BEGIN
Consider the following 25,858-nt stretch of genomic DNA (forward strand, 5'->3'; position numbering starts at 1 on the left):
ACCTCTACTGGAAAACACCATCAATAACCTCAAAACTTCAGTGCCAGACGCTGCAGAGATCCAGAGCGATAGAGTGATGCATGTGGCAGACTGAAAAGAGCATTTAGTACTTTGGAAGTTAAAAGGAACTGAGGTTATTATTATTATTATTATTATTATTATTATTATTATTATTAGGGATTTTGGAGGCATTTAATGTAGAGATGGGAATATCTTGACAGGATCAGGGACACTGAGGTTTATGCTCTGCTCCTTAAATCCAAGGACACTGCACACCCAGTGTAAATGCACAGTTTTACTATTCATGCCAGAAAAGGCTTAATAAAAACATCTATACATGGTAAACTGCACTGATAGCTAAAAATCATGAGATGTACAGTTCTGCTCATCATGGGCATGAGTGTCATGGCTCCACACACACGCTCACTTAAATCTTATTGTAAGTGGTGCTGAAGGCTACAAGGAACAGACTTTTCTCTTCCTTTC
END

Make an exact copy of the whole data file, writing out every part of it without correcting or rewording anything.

Consider the following 25,858-nt stretch of genomic DNA (forward strand, 5'->3'; position numbering starts at 1 on the left):
ACCTCTACTGGAAAACACCATCAATAACCTCAAAACTTCAGTGCCAGACGCTGCAGAGATCCAGAGCGATAGAGTGATGCATGTGGCAGACTGAAAAGAGCATTTAGTACTTTGGAAGTTAAAAGGAACTGAGGTTATTATTATTATTATTATTATTATTATTATTATTATTATTAGGGATTTTGGAGGCATTTAATGTAGAGATGGGAATATCTTGACAGGATCAGGGACACTGAGGTTTATGCTCTGCTCCTTAAATCCAAGGACACTGCACACCCAGTGTAAATGCACAGTTTTACTATTCATGCCAGAAAAGGCTTAATAAAAACATCTATACATGGTAAACTGCACTGATAGCTAAAAATCATGAGATGTACAGTTCTGCTCATCATGGGCATGAGTGTCATGGCTCCACACACACGCTCACTTAAATCTTATTGTAAGTGGTGCTGAAGGCTACAAGGAACAGACTTTTCTCTTCCTTTC